If Purdue didn't agree to hire Matt Painter as Gene Keady's eventual successor, then Keady was ready to walk.
He would have skipped out on his 25th anniversary season, his last in West Lafayette, Ind.
It was that simple.
Keady wasn't going to budge, and Purdue buckled to his demands by landing Painter, the Southern Illinois head coach.
It was an interesting game of cat-and-mouse between Keady and Purdue athletic director Morgan Burke over the past three weeks. Keady interviewed at the University of San Francisco for the second time in a decade. He considered leaving once because of his desire to live in a warmer climate. He was gone this time because of his anger over what appeared to be a lack of commitment by the administration.
In the end, Keady couldn't leave in a lurch the school he has given his life to for two-plus decades. If Burke was willing to go with Keady's selection, a coach who proved his worth for a Big Ten job this season by leading Southern Illinois to a Missouri Valley title and an NCAA berth, then Keady could finish his Purdue career without regrets.
And, more than anything, the Boilermakers will be able to avoid a Tom Davis-like freefall on the recruiting trail. This should act as a smooth transition from Keady to Painter much in the same way the Jud Heathcote-to-Tom Izzo baton passing worked at Michigan State. Davis was a lame duck at Iowa, and that occurred just when Kirk Hinrich, Nick Collison and Kyle Korver were up for the taking in the state. Iowa didn't get any of them as the recruiting suffered before Steve Alford came aboard. Iowa is still trying to recover.
Purdue couldn't afford a lame-duck Keady for his final year. But it almost occurred.
"I was about to go to San Francisco,'' Keady said. "I was reeling at the Final Four. Those three days in San Antonio were really bad. I was going back and forth. My wife told me, 'You don't want to go to San Francisco.' She said she could read my body language. But when I went to San Antonio, I thought I was going to go to San Francisco (after the Final Four).
"Bill (Hogan, the USF athletic director) is a great guy, but at the same token I didn't want to leave Purdue without doing things right."
Keady said his honesty about the USF opening helped him orchestrate the Painter hire. It wasn't his final call; Burke and the upper administration at Purdue had to obviously sign off on the hire.
"In the final analysis, I couldn't cut loose the Purdue family,'' Keady said.
Keady, 67, said he wasn't sure he wanted to coach more than one season and didn't want to be unfair to Hogan and leave him short of a five-year commitment.
But Keady stopped short of saying he would retire at the end of the 2004-05 season.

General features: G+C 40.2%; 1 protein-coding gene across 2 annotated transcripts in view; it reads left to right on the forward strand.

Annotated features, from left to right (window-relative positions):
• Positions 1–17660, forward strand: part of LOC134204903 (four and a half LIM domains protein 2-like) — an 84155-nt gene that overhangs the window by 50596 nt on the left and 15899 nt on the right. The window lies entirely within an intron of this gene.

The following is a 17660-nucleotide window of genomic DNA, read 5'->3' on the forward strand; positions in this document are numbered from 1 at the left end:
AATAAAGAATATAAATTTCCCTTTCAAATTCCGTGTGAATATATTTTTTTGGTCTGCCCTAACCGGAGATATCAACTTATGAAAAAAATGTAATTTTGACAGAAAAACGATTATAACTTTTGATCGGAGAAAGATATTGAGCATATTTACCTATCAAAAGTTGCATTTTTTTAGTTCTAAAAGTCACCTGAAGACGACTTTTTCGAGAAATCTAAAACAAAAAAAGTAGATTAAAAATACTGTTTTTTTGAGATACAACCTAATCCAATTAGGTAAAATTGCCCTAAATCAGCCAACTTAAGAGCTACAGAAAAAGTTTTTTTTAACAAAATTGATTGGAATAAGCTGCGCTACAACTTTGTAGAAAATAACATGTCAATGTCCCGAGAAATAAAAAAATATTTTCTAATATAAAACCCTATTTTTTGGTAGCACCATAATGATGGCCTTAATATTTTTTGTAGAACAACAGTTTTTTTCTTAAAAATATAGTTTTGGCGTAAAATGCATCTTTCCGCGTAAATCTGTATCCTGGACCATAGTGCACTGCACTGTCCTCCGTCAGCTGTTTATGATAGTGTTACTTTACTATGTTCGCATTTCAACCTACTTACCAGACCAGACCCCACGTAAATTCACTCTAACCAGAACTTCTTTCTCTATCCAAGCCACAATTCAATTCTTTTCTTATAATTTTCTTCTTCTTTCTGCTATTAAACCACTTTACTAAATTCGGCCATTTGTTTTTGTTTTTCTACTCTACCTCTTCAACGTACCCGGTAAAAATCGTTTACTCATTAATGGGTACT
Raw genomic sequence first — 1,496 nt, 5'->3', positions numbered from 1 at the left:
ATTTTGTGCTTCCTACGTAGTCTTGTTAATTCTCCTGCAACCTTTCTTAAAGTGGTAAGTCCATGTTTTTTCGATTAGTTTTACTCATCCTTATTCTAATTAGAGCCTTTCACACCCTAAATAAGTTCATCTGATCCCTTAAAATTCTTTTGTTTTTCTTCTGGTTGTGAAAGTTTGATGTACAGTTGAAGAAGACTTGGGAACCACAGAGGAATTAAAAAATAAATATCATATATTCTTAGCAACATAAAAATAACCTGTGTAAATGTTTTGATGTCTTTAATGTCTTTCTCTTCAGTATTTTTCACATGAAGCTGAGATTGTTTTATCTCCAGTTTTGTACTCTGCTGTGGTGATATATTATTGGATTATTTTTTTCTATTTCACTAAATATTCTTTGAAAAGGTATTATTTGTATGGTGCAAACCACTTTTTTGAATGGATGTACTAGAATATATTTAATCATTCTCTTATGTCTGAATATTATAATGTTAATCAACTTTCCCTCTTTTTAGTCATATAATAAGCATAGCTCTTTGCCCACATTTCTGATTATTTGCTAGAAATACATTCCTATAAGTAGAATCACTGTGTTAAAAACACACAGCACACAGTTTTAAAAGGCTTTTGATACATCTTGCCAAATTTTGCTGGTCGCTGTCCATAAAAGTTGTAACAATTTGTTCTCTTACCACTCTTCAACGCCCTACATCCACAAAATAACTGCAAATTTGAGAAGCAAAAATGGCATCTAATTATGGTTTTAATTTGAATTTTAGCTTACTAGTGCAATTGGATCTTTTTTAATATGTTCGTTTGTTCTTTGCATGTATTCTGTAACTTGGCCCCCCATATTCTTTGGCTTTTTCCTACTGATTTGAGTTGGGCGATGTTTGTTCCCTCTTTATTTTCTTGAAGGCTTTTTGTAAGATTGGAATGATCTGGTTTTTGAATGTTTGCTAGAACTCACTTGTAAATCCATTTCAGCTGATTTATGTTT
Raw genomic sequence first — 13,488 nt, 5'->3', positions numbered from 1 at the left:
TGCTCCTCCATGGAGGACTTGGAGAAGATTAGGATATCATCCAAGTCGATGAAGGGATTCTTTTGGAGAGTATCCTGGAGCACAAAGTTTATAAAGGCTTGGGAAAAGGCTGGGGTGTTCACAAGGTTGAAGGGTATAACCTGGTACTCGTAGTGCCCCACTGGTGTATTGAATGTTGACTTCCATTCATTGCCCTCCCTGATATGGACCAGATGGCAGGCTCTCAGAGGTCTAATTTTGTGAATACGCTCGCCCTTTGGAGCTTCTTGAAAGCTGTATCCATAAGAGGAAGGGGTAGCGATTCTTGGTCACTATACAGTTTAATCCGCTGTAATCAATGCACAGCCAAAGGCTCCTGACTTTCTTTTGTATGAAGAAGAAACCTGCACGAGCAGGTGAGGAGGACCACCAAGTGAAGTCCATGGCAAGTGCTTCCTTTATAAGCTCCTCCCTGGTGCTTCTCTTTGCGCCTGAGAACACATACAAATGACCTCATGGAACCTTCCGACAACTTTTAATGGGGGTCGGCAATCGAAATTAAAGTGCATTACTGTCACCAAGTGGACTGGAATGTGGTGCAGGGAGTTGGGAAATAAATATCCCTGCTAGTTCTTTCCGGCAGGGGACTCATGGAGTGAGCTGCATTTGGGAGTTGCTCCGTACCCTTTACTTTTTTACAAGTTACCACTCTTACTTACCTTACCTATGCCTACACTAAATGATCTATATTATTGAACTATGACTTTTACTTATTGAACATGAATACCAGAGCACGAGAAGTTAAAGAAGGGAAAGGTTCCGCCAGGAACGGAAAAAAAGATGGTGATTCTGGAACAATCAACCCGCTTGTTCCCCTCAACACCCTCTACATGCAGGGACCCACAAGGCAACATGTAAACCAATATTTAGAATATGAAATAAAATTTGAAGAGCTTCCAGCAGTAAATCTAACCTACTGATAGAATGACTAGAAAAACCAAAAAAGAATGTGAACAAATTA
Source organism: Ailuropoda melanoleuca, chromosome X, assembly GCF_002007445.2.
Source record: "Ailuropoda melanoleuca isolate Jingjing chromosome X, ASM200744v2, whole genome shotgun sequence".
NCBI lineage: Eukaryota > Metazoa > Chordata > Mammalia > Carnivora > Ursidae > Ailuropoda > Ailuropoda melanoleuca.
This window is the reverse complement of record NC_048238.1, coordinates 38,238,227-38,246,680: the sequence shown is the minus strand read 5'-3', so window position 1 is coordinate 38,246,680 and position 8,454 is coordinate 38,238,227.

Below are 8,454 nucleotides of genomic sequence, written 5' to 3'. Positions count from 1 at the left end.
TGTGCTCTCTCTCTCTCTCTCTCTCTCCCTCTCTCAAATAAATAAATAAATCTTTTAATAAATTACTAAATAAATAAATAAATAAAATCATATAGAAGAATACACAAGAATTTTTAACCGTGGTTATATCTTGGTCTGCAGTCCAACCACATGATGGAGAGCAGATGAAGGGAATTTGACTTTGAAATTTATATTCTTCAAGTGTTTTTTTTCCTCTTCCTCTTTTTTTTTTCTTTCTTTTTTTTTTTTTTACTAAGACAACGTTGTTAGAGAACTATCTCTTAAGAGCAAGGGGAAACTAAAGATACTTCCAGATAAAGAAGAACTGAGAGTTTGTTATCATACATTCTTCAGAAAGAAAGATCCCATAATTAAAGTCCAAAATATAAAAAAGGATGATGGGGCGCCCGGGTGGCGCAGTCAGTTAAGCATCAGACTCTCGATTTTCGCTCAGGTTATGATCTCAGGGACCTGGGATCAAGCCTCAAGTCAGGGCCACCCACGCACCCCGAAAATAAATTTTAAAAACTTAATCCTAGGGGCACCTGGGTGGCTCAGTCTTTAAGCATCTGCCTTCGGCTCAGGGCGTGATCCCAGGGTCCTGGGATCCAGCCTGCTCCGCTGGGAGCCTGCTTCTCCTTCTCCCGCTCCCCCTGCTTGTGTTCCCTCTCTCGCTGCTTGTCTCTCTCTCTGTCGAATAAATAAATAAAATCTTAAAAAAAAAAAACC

"I never said that,'' Keady said.
Keady said the lame-duck situation wouldn't have appealed to him. He might have just walked if he couldn't pass the baton to Painter or Bruce Weber, now the coach at Illinois.
"It would be dumb to stay here and be a lame duck,'' Keady said. "Now (Matt) can go out and recruit and I can coach the players.''
Weber said he was approached about being the apprentice to Keady two or three years ago while he was the coach at Southern Illinois. Weber was Keady's assistant at Purdue for 18 seasons before leaving for SIU for a five-year stint.
"But when they talked to me about it, coach (Keady) wasn't close to retiring,'' Weber said. "I wasn't going to do that for two or three years. If it were a one-year deal, then it was possible.''
That's exactly the scenario for Painter. One year back as an assistant is more palatable than waiting two or three years.
"The major factor will be recruiting,'' said Weber, who was Painter's boss at SIU before Painter took over for him last season when he left for Illinois. "You didn't even have to negatively recruit (against Purdue). It was just there and they were getting behind with the juniors.''
Weber said he hopes Painter and Keady would make this a smooth transition. But it could be tenuous once Painter sees that he's not the boss after serving in that role for one season at SIU. Weber said Painter played for Keady, but hasn't worked for him -- and there is a difference.
"Michigan State did this, but Tom was already on the staff and knew he would be the head coach at the end of the season,'' Weber said.
But it wasn't entirely smooth sailing once the baton was passed. Heathcote said it was easier to know Izzo would take over for him when it was announced before his final season. But then once Izzo took over, the first few seasons were a struggle.
"That's why I moved to Spokane,'' said Heathcote of moving back to his Washington roots to be closer to his daughters in Seattle. "I didn't want to be the retired coach in East Lansing. But when Tom lost a few games early to schools like Detroit and UIC, they were all over him.
"But then he got to the Sweet 16, and three straight Final Fours, and a national championship. It wasn't all peaches and cream, but it has worked out.
"Continuity is the key. You can't miss a recruiting season. There is always an adjustment when there is a coaching change. This will help with the transition (from Keady to Painter).''
Painter sacrificed a year of head coaching to get a better gig in a season. Long term it was the right move for Painter, for Purdue and ultimately for Keady to leave gracefully without his program being ruined in a lame-duck year.
The onus is on Painter to keep the Purdue tradition going strong. He has a better chance with one season on Purdue's bench then if he got the job next spring after Keady's contract runs out.
Andy Katz is a senior writer at ESPN.com. His Weekly Word on college basketball is updated Fridays throughout the year.